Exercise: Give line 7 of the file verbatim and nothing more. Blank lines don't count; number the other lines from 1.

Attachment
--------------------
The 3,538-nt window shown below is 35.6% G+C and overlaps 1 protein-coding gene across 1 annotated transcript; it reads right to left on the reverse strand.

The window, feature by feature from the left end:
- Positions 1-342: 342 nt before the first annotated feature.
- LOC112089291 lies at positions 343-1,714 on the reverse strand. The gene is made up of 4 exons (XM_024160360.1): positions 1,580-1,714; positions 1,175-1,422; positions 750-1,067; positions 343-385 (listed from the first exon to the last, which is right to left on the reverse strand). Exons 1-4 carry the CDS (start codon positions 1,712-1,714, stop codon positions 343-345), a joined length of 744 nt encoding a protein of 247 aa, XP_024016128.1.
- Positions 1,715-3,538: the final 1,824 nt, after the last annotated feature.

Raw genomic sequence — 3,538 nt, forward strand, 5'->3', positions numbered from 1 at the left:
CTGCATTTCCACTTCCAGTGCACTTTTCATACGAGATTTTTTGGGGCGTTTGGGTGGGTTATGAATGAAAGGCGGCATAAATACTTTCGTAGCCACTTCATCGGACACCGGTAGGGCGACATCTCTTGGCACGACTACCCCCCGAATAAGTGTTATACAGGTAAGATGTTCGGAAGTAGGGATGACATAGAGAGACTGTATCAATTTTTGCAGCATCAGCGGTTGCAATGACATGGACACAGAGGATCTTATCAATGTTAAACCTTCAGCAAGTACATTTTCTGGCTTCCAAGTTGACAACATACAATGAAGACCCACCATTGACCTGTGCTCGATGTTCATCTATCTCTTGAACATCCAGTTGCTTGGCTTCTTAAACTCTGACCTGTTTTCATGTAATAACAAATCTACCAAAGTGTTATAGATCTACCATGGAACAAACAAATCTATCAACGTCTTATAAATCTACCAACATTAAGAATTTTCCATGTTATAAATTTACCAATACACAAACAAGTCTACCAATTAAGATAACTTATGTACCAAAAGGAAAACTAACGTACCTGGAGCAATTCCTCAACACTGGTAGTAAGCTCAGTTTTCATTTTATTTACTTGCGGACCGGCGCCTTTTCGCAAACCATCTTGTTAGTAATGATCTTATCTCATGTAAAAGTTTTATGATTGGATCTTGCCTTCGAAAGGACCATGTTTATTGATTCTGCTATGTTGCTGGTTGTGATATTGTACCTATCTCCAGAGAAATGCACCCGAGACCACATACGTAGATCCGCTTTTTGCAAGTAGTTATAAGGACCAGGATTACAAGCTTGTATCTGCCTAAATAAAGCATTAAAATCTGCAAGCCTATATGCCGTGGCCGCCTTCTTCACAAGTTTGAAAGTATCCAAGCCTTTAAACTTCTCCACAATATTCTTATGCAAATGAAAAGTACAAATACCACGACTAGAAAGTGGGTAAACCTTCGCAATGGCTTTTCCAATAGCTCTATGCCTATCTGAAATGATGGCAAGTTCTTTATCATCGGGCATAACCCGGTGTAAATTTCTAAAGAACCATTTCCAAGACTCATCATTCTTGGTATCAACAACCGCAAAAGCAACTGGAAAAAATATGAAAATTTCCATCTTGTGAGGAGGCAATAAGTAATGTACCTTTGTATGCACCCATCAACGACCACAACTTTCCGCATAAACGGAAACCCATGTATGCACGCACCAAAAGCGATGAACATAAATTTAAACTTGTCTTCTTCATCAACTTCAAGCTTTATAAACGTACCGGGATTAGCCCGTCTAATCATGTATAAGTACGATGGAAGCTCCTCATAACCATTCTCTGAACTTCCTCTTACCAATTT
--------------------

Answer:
CTGCATTTCCACTTCCAGTGCACTTTTCATACGAGATTTTTTGGGGCGTTTGGGTGGGTTATGAATGAAAGGCGGCATAAATACTTTCGTAGCCACTTCATCGGACACCGGTAGGGCGACATCTCTTGGCACGACTACCCCCCGAATAAGTGTTATACAGGTAAGATGTTCGGAAGTAGGGATGACATAGAGAGACTGTATCAATTTTTGCAGCATCAGCGGTTGCAATGACATGGACACAGAGGATCTTATCAATGTTAAACCTTCAGCAAGTACATTTTCTGGCTTCCAAGTTGACAACATACAATGAAGACCCACCATTGACCTGTGCTCGATGTTCATCTATCTCTTGAACATCCAGTTGCTTGGCTTCTTAAACTCTGACCTGTTTTCATGTAATAACAAATCTACCAAAGTGTTATAGATCTACCATGGAACAAACAAATCTATCAACGTCTTATAAATCTACCAACATTAAGAATTTTCCATGTTATAAATTTACCAATACACAAACAAGTCTACCAATTAAGATAACTTATGTACCAAAAGGAAAACTAACGTACCTGGAGCAATTCCTCAACACTGGTAGTAAGCTCAGTTTTCATTTTATTTACTTGCGGACCGGCGCCTTTTCGCAAACCATCTTGTTAGTAATGATCTTATCTCATGTAAAAGTTTTATGATTGGATCTTGCCTTCGAAAGGACCATGTTTATTGATTCTGCTATGTTGCTGGTTGTGATATTGTACCTATCTCCAGAGAAATGCACCCGAGACCACATACGTAGATCCGCTTTTTGCAAGTAGTTATAAGGACCAGGATTACAAGCTTGTATCTGCCTAAATAAAGCATTAAAATCTGCAAGCCTATATGCCGTGGCCGCCTTCTTCACAAGTTTGAAAGTATCCAAGCCTTTAAACTTCTCCACAATATTCTTATGCAAATGAAAAGTACAAATACCACGACTAGAAAGTGGGTAAACCTTCGCAATGGCTTTTCCAATAGCTCTATGCCTATCTGAAATGATGGCAAGTTCTTTATCATCGGGCATAACCCGGTGTAAATTTCTAAAGAACCATTTCCAAGACTCATCATTCTTGGTATCAACAACCGCAAAAGCAACTGGAAAAAATATGAAAATTTCCATCTTGTGAGGAGGCAATAAGTAATGTACCTTTGTATGCACCCATCAACGACCACAACTTTCCGCATAAACGGAAACCCATGTATGCACGCACCAAAAGCGATGAACATAAATTTAAACTTGTCTTCTTCATCAACTTCAAGCTTTATAAACGTACCGGGATTAGCCCGTCTAATCATGTATAAGTACGATGGAAGCTCCTCATAACCATTCTCTGAACTTCCTCTTACCAATTT